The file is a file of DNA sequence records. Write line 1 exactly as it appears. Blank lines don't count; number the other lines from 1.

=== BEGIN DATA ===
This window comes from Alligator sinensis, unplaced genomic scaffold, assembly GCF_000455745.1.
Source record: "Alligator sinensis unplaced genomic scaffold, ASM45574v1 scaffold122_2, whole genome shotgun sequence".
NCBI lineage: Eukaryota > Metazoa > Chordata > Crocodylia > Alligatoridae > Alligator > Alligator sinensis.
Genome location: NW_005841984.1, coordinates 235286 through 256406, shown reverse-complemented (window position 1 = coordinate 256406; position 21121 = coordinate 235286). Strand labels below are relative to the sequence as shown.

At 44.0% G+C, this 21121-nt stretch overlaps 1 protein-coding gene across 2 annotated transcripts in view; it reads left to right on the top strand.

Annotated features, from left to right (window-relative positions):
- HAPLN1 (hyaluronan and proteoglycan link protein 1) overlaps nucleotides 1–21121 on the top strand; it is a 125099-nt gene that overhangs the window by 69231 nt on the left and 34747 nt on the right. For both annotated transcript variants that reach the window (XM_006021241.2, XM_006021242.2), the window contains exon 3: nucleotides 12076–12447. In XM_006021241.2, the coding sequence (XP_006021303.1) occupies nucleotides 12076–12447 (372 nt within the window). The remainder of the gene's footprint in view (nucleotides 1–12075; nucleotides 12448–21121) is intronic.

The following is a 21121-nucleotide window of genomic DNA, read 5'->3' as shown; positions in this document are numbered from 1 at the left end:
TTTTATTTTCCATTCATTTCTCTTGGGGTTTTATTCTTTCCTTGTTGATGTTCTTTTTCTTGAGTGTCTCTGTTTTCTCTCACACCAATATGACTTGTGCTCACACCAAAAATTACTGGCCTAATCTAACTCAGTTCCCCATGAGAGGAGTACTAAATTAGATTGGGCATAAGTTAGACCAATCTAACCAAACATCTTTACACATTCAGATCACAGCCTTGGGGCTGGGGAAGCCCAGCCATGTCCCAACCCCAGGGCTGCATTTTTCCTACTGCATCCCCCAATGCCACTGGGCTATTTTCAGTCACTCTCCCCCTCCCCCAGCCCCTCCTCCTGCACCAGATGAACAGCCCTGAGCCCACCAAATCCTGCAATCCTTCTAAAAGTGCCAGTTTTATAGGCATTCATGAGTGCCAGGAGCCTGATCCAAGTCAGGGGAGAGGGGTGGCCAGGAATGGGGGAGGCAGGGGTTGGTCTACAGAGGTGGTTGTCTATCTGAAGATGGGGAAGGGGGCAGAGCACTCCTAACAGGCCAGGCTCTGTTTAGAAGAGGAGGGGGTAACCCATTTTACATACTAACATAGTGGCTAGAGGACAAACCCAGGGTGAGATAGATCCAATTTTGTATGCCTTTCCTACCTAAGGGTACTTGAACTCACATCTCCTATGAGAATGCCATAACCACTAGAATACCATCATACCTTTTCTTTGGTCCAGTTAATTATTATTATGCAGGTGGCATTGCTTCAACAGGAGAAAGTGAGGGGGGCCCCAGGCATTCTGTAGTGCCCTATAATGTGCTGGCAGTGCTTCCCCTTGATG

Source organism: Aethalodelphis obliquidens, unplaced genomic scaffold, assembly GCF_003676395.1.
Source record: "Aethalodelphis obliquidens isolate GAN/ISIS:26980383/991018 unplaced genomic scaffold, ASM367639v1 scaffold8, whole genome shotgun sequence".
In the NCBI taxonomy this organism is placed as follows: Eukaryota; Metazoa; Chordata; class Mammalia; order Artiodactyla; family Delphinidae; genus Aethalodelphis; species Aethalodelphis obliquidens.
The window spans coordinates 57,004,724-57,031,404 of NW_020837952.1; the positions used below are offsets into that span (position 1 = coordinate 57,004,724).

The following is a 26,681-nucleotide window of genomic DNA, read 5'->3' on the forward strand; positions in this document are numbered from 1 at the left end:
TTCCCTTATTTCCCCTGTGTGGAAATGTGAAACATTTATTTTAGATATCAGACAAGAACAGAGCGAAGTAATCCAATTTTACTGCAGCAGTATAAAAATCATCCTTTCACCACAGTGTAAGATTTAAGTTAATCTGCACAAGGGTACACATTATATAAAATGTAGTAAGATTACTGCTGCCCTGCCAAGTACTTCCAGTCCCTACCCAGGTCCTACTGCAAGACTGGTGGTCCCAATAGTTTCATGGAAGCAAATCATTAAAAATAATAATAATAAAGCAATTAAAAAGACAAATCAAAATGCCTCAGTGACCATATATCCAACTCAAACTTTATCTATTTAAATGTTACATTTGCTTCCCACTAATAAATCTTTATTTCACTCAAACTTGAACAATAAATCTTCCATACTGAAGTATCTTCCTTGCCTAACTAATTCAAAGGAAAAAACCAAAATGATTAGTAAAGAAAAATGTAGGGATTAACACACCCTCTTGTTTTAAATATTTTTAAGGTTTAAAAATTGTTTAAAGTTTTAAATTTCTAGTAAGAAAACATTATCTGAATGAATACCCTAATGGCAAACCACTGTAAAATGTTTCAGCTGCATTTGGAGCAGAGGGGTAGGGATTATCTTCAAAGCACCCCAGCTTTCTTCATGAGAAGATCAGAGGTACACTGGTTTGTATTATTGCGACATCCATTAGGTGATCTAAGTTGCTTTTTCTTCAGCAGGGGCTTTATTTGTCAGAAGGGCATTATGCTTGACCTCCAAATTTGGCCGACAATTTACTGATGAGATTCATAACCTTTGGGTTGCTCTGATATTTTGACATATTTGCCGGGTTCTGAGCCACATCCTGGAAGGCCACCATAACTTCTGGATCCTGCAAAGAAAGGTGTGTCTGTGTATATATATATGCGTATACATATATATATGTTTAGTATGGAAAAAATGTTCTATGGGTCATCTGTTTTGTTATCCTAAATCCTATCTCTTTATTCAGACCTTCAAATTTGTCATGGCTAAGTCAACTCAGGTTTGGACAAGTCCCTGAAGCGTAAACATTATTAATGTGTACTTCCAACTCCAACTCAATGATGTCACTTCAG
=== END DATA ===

This window comes from Alligator sinensis, unplaced genomic scaffold, assembly GCF_000455745.1.